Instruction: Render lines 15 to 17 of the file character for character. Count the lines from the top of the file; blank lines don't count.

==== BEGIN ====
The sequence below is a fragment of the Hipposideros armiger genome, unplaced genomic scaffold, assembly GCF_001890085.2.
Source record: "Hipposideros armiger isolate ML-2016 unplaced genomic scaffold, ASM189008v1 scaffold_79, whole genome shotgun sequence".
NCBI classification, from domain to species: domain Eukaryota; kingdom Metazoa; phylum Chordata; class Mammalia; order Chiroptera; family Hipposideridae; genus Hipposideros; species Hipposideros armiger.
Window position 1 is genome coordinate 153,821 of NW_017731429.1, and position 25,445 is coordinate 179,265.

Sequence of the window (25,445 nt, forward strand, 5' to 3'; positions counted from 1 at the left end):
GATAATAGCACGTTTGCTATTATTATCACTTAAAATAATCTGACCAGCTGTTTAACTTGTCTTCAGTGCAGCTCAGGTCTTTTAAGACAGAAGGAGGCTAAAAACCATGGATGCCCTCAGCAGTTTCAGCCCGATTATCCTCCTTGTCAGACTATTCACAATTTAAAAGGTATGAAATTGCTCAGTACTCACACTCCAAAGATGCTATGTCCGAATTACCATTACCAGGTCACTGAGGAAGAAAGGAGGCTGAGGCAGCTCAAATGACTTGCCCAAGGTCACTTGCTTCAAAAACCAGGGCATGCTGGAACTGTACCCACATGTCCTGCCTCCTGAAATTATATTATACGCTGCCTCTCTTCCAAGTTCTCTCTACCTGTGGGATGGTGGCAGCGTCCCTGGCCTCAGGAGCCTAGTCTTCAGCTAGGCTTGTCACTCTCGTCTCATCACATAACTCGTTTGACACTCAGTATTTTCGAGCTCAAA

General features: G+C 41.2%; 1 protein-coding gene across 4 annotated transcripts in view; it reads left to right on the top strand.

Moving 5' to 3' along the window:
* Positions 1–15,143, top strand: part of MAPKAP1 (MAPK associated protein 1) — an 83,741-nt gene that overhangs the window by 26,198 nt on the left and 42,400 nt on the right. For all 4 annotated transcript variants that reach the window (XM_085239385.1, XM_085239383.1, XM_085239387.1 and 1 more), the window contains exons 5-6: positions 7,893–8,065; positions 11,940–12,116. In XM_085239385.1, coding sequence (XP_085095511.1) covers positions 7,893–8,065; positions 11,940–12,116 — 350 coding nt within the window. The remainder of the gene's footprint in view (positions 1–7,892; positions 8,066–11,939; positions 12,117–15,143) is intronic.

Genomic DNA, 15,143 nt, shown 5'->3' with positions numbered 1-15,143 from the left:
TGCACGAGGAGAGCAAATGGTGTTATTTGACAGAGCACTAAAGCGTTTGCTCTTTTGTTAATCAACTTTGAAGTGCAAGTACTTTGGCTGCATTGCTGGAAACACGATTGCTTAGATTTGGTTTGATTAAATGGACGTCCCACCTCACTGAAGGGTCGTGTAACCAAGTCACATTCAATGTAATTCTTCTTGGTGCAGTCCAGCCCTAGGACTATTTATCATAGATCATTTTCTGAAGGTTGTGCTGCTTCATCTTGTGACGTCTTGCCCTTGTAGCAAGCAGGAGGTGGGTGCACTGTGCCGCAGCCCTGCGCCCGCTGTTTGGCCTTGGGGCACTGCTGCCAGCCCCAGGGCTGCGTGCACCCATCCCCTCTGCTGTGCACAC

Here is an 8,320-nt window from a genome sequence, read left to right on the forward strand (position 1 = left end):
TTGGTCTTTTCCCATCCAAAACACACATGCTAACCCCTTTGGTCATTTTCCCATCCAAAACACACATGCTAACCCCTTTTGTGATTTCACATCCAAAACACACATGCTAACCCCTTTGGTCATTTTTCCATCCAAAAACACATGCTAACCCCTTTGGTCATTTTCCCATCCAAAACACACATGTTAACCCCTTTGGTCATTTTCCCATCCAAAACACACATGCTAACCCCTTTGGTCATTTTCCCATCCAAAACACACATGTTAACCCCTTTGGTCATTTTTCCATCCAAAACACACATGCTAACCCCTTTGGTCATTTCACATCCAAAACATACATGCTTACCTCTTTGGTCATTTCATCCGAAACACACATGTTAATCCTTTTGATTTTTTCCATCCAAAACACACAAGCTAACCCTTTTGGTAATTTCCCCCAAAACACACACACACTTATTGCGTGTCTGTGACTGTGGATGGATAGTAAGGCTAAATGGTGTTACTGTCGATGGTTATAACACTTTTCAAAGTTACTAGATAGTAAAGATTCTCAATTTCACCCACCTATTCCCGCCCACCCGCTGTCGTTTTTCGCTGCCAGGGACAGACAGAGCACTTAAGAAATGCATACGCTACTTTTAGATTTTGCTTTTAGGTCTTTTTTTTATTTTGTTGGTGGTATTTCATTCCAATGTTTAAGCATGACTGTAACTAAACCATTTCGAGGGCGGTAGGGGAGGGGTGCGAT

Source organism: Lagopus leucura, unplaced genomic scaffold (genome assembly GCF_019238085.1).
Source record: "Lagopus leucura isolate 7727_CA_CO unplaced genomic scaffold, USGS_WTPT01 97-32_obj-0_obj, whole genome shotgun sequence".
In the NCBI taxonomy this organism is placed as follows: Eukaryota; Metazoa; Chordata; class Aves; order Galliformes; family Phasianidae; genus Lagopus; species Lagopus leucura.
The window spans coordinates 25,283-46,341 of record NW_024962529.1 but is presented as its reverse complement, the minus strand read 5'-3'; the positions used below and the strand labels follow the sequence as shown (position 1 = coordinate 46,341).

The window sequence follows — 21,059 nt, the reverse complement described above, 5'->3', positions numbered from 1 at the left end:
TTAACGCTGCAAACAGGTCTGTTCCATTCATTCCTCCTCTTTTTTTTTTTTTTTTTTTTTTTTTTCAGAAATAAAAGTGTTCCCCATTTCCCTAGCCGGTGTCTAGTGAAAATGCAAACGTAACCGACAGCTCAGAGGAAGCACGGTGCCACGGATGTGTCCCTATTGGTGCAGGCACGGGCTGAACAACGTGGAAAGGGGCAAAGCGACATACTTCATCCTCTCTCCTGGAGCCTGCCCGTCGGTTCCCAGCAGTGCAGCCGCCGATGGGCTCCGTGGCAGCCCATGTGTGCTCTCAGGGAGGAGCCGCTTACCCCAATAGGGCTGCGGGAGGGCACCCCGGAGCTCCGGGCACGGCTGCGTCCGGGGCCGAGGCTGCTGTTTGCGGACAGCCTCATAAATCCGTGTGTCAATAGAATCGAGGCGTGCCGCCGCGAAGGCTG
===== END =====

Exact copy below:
Source record: "Lagopus leucura isolate 7727_CA_CO unplaced genomic scaffold, USGS_WTPT01 97-32_obj-0_obj, whole genome shotgun sequence".
In the NCBI taxonomy this organism is placed as follows: Eukaryota; Metazoa; Chordata; class Aves; order Galliformes; family Phasianidae; genus Lagopus; species Lagopus leucura.
The window spans coordinates 25,283-46,341 of record NW_024962529.1 but is presented as its reverse complement, the minus strand read 5'-3'; the positions used below and the strand labels follow the sequence as shown (position 1 = coordinate 46,341).